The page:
1. The telebanking concept can be extended to wireless devices. A Web-enabled bank can provide account information to a mobile device.

  2. Stock exchange information can be accessed with the quotes restricted to IT stocks or any other area.

  3. Search engines on the Net can be extended to provide information to comply with the WAP standard. New search engines for wireless devices are aslo likely to emerge.

  4. Web directories that can be accessed through a wireless devices will emerge.

  5. Personalised news feed from sources like Reuter will be a possibility.

  6. Portals with `super-e-mail' sites can be customised to allow e-mail access over a mobile device in the form of text or voice.

  7. Mobile phones with credit card swipe slots are available in Europe that will allow transactions to be made by swiping the credit card on the users mobile phone to provide the relevant information needed to complete the transaction. This ushers in the era of `m-commerce'.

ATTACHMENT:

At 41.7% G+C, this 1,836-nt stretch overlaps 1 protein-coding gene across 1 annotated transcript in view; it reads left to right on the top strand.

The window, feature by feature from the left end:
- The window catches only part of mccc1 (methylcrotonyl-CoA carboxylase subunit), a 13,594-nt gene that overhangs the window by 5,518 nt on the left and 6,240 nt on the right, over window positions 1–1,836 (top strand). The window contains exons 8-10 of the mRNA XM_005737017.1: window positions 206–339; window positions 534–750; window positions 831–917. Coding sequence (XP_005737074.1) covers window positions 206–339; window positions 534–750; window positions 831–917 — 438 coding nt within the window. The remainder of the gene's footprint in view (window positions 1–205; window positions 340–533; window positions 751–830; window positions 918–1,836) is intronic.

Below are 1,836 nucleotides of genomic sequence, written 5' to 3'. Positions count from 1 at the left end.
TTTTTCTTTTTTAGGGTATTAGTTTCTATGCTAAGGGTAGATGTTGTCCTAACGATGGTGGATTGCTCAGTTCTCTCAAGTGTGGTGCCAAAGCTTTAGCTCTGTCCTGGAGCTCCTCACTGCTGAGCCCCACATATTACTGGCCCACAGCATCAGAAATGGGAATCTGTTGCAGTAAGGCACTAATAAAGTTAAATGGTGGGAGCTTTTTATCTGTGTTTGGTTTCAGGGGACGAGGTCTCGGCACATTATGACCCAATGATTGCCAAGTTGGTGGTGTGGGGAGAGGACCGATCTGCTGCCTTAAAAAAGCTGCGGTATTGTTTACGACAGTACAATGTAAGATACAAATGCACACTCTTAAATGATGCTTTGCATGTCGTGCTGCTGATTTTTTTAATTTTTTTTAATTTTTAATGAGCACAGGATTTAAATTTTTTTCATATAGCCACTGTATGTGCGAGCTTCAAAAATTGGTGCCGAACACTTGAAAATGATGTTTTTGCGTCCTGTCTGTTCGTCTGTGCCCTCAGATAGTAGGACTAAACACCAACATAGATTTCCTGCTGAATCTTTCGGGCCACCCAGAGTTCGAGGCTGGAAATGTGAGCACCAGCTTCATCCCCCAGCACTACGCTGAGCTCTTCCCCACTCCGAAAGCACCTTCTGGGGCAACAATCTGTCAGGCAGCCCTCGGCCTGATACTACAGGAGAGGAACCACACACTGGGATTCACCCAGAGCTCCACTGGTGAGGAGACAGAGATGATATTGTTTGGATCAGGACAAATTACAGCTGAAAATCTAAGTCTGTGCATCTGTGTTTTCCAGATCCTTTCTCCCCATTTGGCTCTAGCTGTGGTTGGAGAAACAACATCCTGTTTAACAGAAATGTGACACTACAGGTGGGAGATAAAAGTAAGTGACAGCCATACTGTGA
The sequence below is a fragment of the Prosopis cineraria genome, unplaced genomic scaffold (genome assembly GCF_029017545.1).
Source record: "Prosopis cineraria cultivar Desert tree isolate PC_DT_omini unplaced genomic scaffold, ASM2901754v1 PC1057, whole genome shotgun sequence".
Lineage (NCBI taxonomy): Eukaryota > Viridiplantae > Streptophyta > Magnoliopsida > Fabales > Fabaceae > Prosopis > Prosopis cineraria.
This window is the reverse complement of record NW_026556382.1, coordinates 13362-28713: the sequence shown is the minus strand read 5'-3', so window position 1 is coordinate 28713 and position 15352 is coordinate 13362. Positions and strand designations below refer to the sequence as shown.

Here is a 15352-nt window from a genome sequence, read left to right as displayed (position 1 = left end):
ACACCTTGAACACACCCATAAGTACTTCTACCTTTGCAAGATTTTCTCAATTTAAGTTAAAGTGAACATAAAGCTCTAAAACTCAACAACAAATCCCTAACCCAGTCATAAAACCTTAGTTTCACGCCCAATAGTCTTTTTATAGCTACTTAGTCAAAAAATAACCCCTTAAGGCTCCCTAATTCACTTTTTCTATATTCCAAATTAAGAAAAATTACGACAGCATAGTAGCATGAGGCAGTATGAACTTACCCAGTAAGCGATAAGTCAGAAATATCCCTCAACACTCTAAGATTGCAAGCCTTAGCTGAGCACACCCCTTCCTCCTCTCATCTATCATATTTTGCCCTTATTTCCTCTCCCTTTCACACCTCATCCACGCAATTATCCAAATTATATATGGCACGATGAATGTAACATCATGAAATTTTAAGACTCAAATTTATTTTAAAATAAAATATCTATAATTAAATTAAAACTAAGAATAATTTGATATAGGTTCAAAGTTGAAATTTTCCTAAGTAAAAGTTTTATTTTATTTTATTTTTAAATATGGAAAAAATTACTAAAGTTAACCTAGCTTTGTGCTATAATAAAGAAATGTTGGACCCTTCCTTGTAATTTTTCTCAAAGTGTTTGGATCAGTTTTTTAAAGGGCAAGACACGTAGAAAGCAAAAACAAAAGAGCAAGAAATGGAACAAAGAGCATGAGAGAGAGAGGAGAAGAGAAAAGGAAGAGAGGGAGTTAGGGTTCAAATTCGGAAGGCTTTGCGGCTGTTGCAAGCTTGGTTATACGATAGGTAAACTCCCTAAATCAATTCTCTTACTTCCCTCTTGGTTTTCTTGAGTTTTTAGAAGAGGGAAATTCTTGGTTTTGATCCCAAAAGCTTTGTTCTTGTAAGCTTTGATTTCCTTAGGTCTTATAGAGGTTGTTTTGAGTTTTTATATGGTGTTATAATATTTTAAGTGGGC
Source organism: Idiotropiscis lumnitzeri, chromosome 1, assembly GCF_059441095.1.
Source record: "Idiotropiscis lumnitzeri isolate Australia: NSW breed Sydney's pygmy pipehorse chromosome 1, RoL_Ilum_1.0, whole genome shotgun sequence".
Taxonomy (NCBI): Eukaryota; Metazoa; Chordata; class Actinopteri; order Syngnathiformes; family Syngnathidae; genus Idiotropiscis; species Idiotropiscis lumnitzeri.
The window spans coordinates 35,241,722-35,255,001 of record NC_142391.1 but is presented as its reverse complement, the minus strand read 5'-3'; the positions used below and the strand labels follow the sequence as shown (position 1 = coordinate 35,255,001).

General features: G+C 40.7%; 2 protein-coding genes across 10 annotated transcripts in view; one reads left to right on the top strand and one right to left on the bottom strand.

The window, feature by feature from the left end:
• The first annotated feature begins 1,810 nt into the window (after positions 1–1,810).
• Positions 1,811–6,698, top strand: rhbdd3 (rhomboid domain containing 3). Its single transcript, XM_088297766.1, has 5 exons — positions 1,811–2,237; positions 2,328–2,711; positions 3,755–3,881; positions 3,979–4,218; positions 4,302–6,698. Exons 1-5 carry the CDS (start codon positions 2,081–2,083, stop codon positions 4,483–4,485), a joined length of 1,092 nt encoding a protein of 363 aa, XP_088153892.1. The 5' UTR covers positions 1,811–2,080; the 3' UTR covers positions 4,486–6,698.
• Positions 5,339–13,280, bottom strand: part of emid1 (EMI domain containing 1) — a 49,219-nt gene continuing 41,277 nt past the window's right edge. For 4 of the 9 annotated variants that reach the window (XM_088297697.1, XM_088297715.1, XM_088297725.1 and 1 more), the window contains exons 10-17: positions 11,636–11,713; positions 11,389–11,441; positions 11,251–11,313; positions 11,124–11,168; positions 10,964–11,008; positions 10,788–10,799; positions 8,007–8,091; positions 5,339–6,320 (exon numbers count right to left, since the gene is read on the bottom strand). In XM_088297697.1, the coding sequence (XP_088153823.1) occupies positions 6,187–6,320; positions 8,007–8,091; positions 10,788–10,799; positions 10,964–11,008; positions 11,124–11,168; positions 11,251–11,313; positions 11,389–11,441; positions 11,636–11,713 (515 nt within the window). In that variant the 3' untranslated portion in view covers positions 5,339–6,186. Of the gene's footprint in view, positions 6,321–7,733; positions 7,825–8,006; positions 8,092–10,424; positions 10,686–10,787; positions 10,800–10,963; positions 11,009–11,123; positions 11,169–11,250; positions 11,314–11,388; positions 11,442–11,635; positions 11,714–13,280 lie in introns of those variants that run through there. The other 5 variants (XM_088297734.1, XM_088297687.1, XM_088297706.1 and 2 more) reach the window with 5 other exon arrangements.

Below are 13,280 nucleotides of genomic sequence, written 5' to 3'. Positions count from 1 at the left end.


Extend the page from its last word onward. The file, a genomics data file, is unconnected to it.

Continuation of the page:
The Bangalore-based Integra Microsystems has developed India's first WAP server/gateway software Jataayu. [Adapted]

— The Hindu 22 February, 2000

China to regulate online audio-visual business

China will regulate the audio-visual business on the Internet to protect intellectual property and develop a healthy market, according to the notice issued by the Ministry of Commerce. The notice said, every Internet operator must have a legal permit, and no imported end products nor MP3 downloads are allowed to be traded online. Wholesale trading is forbidden as well. No IT Web site with foreign investment is allowed to do business in audio-visual products on the Internet.

— Science & Technology Report for China March 2000